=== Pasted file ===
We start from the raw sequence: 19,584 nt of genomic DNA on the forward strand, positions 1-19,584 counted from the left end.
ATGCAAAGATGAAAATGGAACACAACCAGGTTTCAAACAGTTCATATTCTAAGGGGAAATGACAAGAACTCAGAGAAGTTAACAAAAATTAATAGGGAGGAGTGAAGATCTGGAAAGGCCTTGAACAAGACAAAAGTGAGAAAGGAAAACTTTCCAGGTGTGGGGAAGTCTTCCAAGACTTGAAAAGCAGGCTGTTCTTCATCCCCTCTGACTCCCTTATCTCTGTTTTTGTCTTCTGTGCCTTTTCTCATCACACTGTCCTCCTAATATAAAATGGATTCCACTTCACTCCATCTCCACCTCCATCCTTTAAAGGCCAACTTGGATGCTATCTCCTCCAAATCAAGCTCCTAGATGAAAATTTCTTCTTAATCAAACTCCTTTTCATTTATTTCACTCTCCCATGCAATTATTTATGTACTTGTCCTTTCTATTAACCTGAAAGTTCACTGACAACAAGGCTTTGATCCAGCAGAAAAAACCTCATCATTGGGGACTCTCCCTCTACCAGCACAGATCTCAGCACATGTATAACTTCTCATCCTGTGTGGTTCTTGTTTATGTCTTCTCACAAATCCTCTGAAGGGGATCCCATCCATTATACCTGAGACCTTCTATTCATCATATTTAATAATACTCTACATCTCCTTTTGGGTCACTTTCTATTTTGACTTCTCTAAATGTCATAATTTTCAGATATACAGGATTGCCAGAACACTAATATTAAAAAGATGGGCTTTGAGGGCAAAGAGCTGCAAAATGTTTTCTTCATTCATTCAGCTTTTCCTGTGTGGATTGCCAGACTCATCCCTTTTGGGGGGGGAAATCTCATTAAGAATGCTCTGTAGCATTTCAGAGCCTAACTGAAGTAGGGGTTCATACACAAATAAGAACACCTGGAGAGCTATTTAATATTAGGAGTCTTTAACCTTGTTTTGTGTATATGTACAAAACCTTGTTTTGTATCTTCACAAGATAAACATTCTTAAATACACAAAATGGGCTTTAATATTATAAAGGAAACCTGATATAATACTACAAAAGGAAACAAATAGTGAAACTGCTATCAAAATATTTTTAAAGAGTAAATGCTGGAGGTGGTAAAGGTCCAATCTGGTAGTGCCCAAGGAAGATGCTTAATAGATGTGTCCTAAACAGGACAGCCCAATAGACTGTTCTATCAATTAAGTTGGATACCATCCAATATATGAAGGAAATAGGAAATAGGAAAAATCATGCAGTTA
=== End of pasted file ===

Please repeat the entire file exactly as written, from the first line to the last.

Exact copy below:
We start from the raw sequence: 19,584 nt of genomic DNA on the forward strand, positions 1-19,584 counted from the left end.
ATGCAAAGATGAAAATGGAACACAACCAGGTTTCAAACAGTTCATATTCTAAGGGGAAATGACAAGAACTCAGAGAAGTTAACAAAAATTAATAGGGAGGAGTGAAGATCTGGAAAGGCCTTGAACAAGACAAAAGTGAGAAAGGAAAACTTTCCAGGTGTGGGGAAGTCTTCCAAGACTTGAAAAGCAGGCTGTTCTTCATCCCCTCTGACTCCCTTATCTCTGTTTTTGTCTTCTGTGCCTTTTCTCATCACACTGTCCTCCTAATATAAAATGGATTCCACTTCACTCCATCTCCACCTCCATCCTTTAAAGGCCAACTTGGATGCTATCTCCTCCAAATCAAGCTCCTAGATGAAAATTTCTTCTTAATCAAACTCCTTTTCATTTATTTCACTCTCCCATGCAATTATTTATGTACTTGTCCTTTCTATTAACCTGAAAGTTCACTGACAACAAGGCTTTGATCCAGCAGAAAAAACCTCATCATTGGGGACTCTCCCTCTACCAGCACAGATCTCAGCACATGTATAACTTCTCATCCTGTGTGGTTCTTGTTTATGTCTTCTCACAAATCCTCTGAAGGGGATCCCATCCATTATACCTGAGACCTTCTATTCATCATATTTAATAATACTCTACATCTCCTTTTGGGTCACTTTCTATTTTGACTTCTCTAAATGTCATAATTTTCAGATATACAGGATTGCCAGAACACTAATATTAAAAAGATGGGCTTTGAGGGCAAAGAGCTGCAAAATGTTTTCTTCATTCATTCAGCTTTTCCTGTGTGGATTGCCAGACTCATCCCTTTTGGGGGGGGAAATCTCATTAAGAATGCTCTGTAGCATTTCAGAGCCTAACTGAAGTAGGGGTTCATACACAAATAAGAACACCTGGAGAGCTATTTAATATTAGGAGTCTTTAACCTTGTTTTGTGTATATGTACAAAACCTTGTTTTGTATCTTCACAAGATAAACATTCTTAAATACACAAAATGGGCTTTAATATTATAAAGGAAACCTGATATAATACTACAAAAGGAAACAAATAGTGAAACTGCTATCAAAATATTTTTAAAGAGTAAATGCTGGAGGTGGTAAAGGTCCAATCTGGTAGTGCCCAAGGAAGATGCTTAATAGATGTGTCCTAAACAGGACAGCCCAATAGACTGTTCTATCAATTAAGTTGGATACCATCCAATATATGAAGGAAATAGGAAATAGGAAAAATCATGCAGTTA